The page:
We’ve been ensconced here for three weeks now, almost long enough to take root and it’s beginning to feel like home. To be perfectly honest, because we like the place so much and are so familiar with it, it feels like home almost immediately. However, our length of time here has allowed us to study (and I use the word study loosely) the wildlife of the campsite’s lake since being stocked with enormous Grass Carp and being used as a fish farm (for raising decorative Koi Carp), and compare it to previous years.
When we first arrived, the floating mechanical fish feeding device, introduced last year, was absent and we rather hoped that a change of heart had been felt and that it would remain absent. Regrettably not, it returned a while ago. So, whatever trend last year’s crop of Koi Carp set, it will more than likely continue. Here’s a shot of the lake just to give some idea of size, since I have no idea how to estimate such a thing.
We can’t comment on an array of wildlife without commenting on this year’s weather conditions. To put it simply, they’ve been very poor. Even this far south, we’ve never experienced a long settled spell of dry, warm conditions; perhaps two days at a time but then temperatures have dropped, wind has risen and rain has fallen. Not great conditions, particularly for insect life wanting good conditions in which to emerge, feed and reproduce. These relatively appalling early summer conditions follow hot on the heels of a decidedly pathetic spring so many wildlife populations have probably been adversely affected simply by the conditions. Many species are certainly emerging later than usual. That having been said …
Water fowl. We are used to their being a varied population of water birds breeding on the lake: Mallard, Coots and Little Grebe have previously been present in decent numbers. Last year there were four Grey Herons feeding around the lake. This year the lake supported two small families of Mallard (which we hardly ever saw). A day or two ago two Grey Herons appeared but I haven’t seen them since. Mallards and Grebes are naturally herbivores and there simply isn’t any herb left. I believe Coots may have a more varied diet but concentrate on vegetation. Herons, of course, take fish and frogs.
Frogs. The lake has been inundated with frogs on previous years, the incessant chorus of which could be heard all night long (in the correct weather conditions). For us and many of our fellow regular visitors, it’s one of the charms of the place, though we must admit that some campers have left because of the noise. This made the owners keen on a frog control programme which, being French, this eating them. The frogs are still here and singing but are noticeably reduced in numbers. In addition to the water frogs, there used to be a vibrant population of tree frogs. The tree frog population has crashed almost unbelievably – we’ve heard the distinctive, rasping croak of just a handful, quite literally, and have seen none. Fanjeaux has suffered two consecutive unusually severe winters and we wonder if this is to some extent responsible for the tree frog decline. However, most notable this year and of particular concern is this: we have not seen one single tadpole nor small (young) frog of either species. I imagine that the dense population of fish may have vacuumed up all the frog spawn and that the remaining reduced population will not be getting replaced.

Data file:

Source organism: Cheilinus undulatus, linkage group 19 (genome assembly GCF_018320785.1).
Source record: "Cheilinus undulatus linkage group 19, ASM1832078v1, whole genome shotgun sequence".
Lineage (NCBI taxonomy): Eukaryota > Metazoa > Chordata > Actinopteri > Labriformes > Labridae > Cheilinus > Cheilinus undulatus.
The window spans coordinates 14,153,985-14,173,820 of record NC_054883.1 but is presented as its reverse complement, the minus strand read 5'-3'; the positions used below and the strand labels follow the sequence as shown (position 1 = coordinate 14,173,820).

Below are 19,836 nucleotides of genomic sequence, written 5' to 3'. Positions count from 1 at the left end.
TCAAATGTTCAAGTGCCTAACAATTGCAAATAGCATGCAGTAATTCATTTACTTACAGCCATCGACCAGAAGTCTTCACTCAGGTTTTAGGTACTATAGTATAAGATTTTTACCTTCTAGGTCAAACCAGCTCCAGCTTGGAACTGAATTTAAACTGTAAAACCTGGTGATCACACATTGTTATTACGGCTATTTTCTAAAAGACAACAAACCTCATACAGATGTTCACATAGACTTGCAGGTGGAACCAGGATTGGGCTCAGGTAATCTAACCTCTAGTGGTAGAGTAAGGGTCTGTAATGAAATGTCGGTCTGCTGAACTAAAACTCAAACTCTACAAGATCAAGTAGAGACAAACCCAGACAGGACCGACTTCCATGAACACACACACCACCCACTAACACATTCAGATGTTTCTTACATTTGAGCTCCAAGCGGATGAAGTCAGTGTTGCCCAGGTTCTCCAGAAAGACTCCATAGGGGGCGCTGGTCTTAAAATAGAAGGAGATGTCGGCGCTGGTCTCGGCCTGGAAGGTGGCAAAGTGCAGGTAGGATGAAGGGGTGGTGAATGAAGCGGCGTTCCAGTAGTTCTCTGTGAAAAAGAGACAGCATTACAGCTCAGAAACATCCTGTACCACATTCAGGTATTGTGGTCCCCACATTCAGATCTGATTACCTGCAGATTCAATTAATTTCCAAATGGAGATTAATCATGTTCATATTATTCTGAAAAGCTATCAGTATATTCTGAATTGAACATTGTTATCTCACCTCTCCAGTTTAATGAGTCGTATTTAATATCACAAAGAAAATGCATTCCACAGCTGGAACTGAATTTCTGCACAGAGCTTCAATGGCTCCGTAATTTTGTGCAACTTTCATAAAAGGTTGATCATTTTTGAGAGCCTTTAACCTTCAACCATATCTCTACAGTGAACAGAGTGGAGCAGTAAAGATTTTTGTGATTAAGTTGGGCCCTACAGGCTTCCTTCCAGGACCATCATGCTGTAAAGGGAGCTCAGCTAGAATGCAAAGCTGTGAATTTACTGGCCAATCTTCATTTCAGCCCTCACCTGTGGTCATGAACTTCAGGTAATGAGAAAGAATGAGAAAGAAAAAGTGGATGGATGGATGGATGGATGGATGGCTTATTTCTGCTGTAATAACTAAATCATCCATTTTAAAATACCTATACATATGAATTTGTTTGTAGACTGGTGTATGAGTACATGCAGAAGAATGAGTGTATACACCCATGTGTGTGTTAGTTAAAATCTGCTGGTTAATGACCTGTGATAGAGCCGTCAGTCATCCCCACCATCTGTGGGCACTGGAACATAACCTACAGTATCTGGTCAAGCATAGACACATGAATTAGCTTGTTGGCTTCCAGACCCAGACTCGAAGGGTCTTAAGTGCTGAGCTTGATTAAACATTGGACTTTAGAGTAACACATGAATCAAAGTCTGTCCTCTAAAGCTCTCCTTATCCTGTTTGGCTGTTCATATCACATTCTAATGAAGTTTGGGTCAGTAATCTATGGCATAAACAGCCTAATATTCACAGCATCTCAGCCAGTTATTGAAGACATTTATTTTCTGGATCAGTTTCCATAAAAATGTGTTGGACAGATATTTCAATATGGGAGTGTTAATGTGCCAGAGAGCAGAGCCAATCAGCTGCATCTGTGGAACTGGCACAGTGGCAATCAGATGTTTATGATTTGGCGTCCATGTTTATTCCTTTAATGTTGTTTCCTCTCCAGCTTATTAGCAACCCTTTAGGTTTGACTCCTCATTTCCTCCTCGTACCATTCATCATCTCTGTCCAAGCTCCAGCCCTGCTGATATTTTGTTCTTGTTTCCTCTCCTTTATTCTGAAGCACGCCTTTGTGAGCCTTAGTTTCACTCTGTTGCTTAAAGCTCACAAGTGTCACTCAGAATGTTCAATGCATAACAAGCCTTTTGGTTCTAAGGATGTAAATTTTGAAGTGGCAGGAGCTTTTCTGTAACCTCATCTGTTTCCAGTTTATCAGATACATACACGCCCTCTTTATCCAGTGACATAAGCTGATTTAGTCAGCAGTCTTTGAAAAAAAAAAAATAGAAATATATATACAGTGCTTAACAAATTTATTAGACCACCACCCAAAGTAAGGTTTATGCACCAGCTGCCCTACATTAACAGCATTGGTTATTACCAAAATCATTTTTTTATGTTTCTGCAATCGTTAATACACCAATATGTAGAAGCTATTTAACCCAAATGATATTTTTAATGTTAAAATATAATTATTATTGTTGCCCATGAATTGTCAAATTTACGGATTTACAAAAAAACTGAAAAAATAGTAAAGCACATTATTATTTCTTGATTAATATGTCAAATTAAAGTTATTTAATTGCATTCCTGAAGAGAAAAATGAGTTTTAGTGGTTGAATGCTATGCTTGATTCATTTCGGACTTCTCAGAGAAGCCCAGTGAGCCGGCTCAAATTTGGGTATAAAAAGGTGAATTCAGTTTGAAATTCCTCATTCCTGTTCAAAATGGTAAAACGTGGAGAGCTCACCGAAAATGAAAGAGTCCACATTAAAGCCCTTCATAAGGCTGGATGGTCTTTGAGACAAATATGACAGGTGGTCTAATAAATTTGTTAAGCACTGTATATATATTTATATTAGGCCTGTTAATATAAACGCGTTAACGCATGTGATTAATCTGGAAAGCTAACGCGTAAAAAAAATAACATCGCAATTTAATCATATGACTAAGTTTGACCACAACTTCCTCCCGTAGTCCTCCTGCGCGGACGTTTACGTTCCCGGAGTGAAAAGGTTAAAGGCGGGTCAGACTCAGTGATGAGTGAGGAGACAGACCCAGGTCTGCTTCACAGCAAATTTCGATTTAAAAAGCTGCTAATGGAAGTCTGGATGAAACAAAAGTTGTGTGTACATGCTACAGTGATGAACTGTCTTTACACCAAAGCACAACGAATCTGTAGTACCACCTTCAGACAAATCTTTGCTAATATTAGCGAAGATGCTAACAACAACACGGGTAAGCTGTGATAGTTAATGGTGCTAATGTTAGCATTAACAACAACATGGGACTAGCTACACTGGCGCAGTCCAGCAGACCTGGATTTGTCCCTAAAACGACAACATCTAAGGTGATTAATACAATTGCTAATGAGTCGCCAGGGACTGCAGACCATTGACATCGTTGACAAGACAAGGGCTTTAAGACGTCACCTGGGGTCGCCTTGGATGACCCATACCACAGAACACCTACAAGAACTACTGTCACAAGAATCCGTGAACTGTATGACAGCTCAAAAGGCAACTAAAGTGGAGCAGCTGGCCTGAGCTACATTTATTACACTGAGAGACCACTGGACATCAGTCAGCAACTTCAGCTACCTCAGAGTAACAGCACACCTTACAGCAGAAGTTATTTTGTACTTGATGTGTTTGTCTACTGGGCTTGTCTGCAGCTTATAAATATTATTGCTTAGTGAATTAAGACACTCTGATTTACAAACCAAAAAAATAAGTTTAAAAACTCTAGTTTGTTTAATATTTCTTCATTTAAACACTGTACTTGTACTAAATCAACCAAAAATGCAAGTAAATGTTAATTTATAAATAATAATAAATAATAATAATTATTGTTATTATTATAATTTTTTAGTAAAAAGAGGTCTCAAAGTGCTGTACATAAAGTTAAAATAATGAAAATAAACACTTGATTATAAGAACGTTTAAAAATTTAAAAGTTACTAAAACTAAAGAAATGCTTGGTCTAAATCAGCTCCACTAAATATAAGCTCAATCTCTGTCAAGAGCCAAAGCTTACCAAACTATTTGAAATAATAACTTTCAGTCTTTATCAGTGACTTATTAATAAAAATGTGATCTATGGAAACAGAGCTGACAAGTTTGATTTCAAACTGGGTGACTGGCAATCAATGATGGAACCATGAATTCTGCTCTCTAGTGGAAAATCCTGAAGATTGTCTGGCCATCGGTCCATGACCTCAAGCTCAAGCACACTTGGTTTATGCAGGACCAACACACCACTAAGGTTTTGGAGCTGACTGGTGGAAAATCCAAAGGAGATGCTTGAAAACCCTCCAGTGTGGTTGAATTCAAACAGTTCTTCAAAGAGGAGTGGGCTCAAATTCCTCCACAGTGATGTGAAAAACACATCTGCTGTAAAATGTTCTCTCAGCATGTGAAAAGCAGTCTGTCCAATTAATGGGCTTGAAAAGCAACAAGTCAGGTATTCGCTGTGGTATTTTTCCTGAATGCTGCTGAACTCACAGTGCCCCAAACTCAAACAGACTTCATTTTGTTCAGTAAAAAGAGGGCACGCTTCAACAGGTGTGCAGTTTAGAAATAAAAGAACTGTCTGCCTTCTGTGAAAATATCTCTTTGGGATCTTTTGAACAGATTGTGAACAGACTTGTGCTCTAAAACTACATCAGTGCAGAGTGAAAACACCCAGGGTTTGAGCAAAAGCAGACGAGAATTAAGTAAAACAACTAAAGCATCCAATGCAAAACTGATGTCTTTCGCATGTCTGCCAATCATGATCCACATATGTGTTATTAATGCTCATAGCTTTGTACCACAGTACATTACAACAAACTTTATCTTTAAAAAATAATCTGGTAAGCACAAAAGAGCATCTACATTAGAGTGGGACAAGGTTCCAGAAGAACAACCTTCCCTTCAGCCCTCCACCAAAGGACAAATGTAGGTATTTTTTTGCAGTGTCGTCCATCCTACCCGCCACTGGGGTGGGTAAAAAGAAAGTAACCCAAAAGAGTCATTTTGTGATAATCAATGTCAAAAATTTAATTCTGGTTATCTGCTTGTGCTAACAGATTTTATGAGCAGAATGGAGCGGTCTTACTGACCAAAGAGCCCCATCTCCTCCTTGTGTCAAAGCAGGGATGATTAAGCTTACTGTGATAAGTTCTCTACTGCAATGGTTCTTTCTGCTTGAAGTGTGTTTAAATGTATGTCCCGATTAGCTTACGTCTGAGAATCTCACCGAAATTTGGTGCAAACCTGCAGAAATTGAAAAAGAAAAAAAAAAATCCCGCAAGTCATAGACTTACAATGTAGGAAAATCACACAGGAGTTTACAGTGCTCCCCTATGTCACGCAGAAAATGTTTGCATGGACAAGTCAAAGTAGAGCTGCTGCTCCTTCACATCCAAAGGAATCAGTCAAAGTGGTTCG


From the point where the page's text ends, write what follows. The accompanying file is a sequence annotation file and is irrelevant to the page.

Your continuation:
Dragonflies. Previously, we have seen 18 species of dragonfly here, though that includes species at both ends of the dragonfly season. The damselflies have been present in great numbers with several mixed groups of 40+ pairs each seen ovipositing on floating rafts of herb at one time. This year, though we’ve seen 12 species in total, their individual numbers appear greatly reduced. The reduction is most noticeable where damselflies are concerned, simply because they were present in much greater numbers to begin with. The dragonflies, the “big boys”, tend to be more territorial and present in smaller numbers anyway. Of greatest concern is that there now seem to be five species (four damselflies, 1 dragonfly) completely missing; species which I believe should now have emerged. The missing damsels and dragon are particular dependent on/fond of the now absent vegetation. I must admit, however, that we have not seen damselflies in great numbers anywhere yet during this year of pathetic weather conditions, and those conditions may be partly to blame here, too. I believe, though, that this population crash/eradication must surely be largely due to fish predation together with a paucity of oviposition sites.
So, our hosts and their campsite are probably still the best in France but what had developed into an excellent and varied wildlife habitat is changing dramatically. Still, Luc is a farmer and the lake is here for a reason: irrigation. It is, of course, one of the main attractions for fellow campers, though most of them are content to stare at the water as a very pleasant landscape, which it undoubtedly still is, rather than as a rich ecosystem. On a personal level, though, I really do not like the transformation into intensive fish farm. Nor do several of my fellow campers sharing my enthusiasm for nature.
What will the situation be like next year?